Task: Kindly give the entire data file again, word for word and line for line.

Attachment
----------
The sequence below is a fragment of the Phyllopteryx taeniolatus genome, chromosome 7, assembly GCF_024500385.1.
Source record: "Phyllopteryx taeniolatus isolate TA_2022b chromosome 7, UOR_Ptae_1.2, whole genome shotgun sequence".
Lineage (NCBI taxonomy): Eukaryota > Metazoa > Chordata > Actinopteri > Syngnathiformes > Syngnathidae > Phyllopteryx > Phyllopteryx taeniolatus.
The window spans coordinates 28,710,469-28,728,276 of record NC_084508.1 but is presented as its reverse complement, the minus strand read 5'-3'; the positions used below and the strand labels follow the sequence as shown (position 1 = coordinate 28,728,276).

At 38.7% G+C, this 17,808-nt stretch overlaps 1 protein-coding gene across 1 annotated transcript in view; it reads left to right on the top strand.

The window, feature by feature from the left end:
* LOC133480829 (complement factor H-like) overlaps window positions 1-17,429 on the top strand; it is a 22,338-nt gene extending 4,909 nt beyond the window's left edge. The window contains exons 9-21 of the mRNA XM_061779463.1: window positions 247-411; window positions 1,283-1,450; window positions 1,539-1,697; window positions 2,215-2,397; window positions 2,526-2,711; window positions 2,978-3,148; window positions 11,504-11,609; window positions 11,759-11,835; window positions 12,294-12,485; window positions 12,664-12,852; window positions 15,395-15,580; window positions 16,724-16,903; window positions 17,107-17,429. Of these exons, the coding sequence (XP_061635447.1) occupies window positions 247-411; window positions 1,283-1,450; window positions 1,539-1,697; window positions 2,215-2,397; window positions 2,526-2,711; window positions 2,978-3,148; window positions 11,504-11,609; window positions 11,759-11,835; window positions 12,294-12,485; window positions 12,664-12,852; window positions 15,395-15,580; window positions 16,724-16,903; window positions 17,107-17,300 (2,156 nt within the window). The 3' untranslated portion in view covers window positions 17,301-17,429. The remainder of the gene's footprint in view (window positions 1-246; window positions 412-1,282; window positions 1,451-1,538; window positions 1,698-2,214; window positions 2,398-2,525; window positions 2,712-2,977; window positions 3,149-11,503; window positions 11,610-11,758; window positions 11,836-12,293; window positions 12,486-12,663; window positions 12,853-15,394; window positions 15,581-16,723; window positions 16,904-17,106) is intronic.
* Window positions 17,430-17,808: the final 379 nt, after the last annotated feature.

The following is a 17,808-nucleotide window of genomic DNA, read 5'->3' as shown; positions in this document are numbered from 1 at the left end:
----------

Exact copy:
The sequence below is a fragment of the Phyllopteryx taeniolatus genome, chromosome 7, assembly GCF_024500385.1.
Source record: "Phyllopteryx taeniolatus isolate TA_2022b chromosome 7, UOR_Ptae_1.2, whole genome shotgun sequence".
Lineage (NCBI taxonomy): Eukaryota > Metazoa > Chordata > Actinopteri > Syngnathiformes > Syngnathidae > Phyllopteryx > Phyllopteryx taeniolatus.
The window spans coordinates 28,710,469-28,728,276 of record NC_084508.1 but is presented as its reverse complement, the minus strand read 5'-3'; the positions used below and the strand labels follow the sequence as shown (position 1 = coordinate 28,728,276).

At 38.7% G+C, this 17,808-nt stretch overlaps 1 protein-coding gene across 1 annotated transcript in view; it reads left to right on the top strand.

The window, feature by feature from the left end:
* LOC133480829 (complement factor H-like) overlaps window positions 1-17,429 on the top strand; it is a 22,338-nt gene extending 4,909 nt beyond the window's left edge. The window contains exons 9-21 of the mRNA XM_061779463.1: window positions 247-411; window positions 1,283-1,450; window positions 1,539-1,697; window positions 2,215-2,397; window positions 2,526-2,711; window positions 2,978-3,148; window positions 11,504-11,609; window positions 11,759-11,835; window positions 12,294-12,485; window positions 12,664-12,852; window positions 15,395-15,580; window positions 16,724-16,903; window positions 17,107-17,429. Of these exons, the coding sequence (XP_061635447.1) occupies window positions 247-411; window positions 1,283-1,450; window positions 1,539-1,697; window positions 2,215-2,397; window positions 2,526-2,711; window positions 2,978-3,148; window positions 11,504-11,609; window positions 11,759-11,835; window positions 12,294-12,485; window positions 12,664-12,852; window positions 15,395-15,580; window positions 16,724-16,903; window positions 17,107-17,300 (2,156 nt within the window). The 3' untranslated portion in view covers window positions 17,301-17,429. The remainder of the gene's footprint in view (window positions 1-246; window positions 412-1,282; window positions 1,451-1,538; window positions 1,698-2,214; window positions 2,398-2,525; window positions 2,712-2,977; window positions 3,149-11,503; window positions 11,610-11,758; window positions 11,836-12,293; window positions 12,486-12,663; window positions 12,853-15,394; window positions 15,581-16,723; window positions 16,904-17,106) is intronic.
* Window positions 17,430-17,808: the final 379 nt, after the last annotated feature.

The following is a 17,808-nucleotide window of genomic DNA, read 5'->3' as shown; positions in this document are numbered from 1 at the left end: